After finishing his postdoc in England, Keith Vander Linden has taken a position as an Assistant Professor at Calvin College in Michigan.
Adam Beguelin (Ph.D., 1990) has taken a position at Inktomi in Berkeley; he has retained a part time appointment Carnegie-Mellon University as a Research Assistant Professor.
Zulah Eckert (Ph.D., 1995) has taken a position on the technical staff as a performance specialist at Hewlett-Packard in Fort Collins.
Jeff McWhirter (Ph.D., 1995) is at Lucent Technology after a one-year stint at Worcester Polytechnic Institute in Massachusetts.
Curt Stevens is now a Research Scientist at Apple Advanced Technology.
Jonathan Ostwald and Gerry Stahl both hold Research Associate positions in the Center for Lifelong Learning and Design at UC-Boulder.
Patrick Juola is doing a postdoc in the Department of Experimental Psychology at Oxford University.
Tamara Sumner is an Assistant Professor at Open University, London, England.
Kumiyo Nakakoji holds an appointment as an Assistant Professor at the Nara Institute of Science and Technology, Japan.
Brent Reeves is with Software Research Associates, splitting his time between Boulder and Tokyo.
Frank Shipman is a Research Professor at Texas A&M University.
Andreas Girgensohn is at Fuji-Xerox Research Laboratory in Palo Alto, California.
James Sullivan is an Associate Professor at West Point University in New York.
Mark Timares has been a consultant at Andersen Consulting in San Francisco and Denver since graduating from CU.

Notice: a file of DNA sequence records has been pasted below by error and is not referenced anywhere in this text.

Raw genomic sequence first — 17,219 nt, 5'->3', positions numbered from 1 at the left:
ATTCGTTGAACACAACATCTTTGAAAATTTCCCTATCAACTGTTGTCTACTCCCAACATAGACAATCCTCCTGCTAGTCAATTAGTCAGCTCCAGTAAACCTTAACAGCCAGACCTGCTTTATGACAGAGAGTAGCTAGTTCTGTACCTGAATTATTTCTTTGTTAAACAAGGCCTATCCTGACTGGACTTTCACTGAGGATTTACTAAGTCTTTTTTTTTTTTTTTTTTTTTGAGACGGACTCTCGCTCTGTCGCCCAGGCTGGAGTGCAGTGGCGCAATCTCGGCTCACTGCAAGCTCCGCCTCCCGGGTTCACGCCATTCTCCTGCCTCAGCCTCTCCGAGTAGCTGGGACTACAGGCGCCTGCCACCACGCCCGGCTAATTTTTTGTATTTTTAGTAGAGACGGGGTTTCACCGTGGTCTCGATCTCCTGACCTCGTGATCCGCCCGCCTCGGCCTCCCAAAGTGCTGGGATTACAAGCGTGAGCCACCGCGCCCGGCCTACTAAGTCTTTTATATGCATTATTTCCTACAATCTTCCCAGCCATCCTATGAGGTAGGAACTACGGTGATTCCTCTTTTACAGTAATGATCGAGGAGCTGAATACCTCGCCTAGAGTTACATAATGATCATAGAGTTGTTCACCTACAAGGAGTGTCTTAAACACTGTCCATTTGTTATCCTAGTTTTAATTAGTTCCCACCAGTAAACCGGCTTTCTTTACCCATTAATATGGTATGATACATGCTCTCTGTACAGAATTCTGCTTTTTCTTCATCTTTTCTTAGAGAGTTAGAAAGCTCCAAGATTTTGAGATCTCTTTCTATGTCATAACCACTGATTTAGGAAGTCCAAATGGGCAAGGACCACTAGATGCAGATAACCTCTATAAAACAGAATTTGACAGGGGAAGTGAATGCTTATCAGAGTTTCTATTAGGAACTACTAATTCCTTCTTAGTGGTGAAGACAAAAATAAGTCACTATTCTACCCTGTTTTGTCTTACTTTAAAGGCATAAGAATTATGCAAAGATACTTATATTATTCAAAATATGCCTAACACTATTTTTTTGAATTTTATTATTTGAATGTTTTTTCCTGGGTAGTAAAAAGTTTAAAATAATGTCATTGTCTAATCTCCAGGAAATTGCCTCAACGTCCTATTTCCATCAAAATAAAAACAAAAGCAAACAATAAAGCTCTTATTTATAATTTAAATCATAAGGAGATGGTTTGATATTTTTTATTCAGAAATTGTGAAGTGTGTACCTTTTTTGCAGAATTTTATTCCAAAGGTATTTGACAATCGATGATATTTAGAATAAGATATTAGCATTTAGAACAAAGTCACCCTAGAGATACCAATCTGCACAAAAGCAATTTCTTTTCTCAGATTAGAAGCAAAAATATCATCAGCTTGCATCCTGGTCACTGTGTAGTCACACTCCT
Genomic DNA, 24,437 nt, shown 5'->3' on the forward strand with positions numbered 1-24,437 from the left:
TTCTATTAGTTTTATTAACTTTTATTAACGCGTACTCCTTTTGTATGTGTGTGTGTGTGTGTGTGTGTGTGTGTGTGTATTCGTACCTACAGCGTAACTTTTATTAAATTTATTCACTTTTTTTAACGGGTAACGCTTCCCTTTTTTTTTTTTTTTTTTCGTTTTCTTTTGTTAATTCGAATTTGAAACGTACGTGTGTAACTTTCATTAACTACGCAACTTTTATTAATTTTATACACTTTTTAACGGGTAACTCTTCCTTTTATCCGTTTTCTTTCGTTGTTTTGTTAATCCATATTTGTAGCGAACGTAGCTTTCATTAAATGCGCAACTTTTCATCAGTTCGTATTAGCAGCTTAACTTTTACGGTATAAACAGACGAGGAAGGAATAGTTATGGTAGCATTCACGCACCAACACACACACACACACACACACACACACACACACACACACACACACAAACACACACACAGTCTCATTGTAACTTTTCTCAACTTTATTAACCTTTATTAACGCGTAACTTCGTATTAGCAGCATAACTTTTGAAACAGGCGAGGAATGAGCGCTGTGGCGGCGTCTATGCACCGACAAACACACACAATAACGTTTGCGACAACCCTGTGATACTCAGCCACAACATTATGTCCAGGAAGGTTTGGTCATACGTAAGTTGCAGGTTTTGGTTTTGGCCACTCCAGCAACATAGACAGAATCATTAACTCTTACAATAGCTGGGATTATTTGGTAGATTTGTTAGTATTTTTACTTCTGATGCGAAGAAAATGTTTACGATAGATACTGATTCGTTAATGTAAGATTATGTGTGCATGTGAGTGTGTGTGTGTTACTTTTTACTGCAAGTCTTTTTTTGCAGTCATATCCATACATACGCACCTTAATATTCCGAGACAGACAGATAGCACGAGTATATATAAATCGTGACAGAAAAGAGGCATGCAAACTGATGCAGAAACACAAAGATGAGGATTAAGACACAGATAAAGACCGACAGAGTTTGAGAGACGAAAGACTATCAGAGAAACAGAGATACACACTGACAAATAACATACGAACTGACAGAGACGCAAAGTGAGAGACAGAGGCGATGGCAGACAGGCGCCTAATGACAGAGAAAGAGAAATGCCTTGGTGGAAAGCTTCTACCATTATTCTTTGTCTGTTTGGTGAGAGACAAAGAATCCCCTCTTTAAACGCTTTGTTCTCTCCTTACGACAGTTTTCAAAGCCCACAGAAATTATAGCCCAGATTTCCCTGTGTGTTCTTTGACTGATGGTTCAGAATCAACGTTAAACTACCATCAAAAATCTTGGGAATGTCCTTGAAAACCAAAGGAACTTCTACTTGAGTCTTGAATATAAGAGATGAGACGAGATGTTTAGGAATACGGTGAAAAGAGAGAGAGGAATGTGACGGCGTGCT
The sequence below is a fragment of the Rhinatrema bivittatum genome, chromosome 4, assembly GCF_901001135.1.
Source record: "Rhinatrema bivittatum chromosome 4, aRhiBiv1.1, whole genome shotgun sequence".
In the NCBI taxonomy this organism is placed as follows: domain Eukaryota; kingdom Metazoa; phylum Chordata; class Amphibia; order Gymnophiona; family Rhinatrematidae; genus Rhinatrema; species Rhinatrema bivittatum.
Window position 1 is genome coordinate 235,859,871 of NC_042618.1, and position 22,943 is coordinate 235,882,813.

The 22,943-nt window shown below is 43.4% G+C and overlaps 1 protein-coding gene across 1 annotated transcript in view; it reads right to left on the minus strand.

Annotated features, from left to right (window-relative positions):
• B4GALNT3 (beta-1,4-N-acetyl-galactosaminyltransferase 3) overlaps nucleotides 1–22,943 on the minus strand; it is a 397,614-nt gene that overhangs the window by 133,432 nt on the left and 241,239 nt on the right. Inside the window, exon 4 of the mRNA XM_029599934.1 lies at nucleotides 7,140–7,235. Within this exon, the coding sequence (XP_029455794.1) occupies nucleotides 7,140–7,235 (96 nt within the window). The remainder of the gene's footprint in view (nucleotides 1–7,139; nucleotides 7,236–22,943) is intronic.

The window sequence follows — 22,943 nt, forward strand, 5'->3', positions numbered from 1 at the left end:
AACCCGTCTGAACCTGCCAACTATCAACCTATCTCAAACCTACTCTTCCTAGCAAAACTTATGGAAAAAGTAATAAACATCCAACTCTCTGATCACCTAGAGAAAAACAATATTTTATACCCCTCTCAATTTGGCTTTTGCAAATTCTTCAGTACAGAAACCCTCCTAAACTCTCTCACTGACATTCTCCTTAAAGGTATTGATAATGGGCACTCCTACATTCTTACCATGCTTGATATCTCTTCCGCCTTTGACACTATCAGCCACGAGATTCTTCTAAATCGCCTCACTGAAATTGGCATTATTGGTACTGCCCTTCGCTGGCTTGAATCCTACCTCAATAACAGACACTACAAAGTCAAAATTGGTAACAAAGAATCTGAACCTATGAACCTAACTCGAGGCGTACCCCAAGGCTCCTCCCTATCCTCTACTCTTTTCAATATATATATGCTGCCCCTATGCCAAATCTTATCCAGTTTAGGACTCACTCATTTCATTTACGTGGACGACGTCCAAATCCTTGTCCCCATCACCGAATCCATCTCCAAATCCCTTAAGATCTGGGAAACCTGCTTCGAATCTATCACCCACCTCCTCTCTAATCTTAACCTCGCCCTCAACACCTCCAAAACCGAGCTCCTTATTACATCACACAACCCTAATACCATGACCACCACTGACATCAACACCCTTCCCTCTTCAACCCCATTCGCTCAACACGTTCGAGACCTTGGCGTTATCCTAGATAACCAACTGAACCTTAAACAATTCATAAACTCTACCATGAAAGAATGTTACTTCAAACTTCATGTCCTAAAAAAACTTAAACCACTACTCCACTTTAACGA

Tom Rebman is an engineer with Qualcomm Incorporated in Boulder.
I have done UNIX Systems Administration/support and/or programming for many folks; to name a few I have worked for NCAR, Tandem Computers, AMD (Advanced Micro Devices) and I am currently consulting for U S West.
I am most proud of working for myself though; yep I am taking on the American Dream and I have started my own business, Majordomo's Net Cafe. My "mothership" store is in Denver and I am currently working on other Majordomo's Net Cafes around the world.
I have utilized my Computer Science skills by designing the network, physically pulling over 2 miles of networking cables myself, specifying, purchasing and configuring my clients and servers and much more. The cafe has networked, and all working somewhat harmoniously together, Windows NT, Windows 95, UNIX (OSF on a DEC Alpha no less!) and Macs - what a fun technical challenge this has been!
I am very proud of my Computer Science background and I am afraid of losing my technical edge with all of the business demands of owning and operating my own business. Some good news about Majordomo's, we were just voted Readers Pick in Peak Computing Magazine for "Best Internet Cafe 1996", the article said we were technical and eclectic!! What an honor!
I have found that my degree and the computer science skills that I gained by attending CU Boulder have allowed me to excel in my field of Computer Science. I wouldn't change my education and background for one minute. I thank Evi, Fosdick, Ehrenfeucht and the whole Computer Science Department for being so demanding on us as students. I swear I could recite the DOD Functional Specs in my sleep and I have lived, breathed and slept the software lifecycle thanks to the Senior Project. Thanks to all of you! Please do continue to keep send me your Computer Science Newsletter, I really enjoyed reading this and am proud to be a CU Computer Science Alumni!
Majordomo's Net Cafe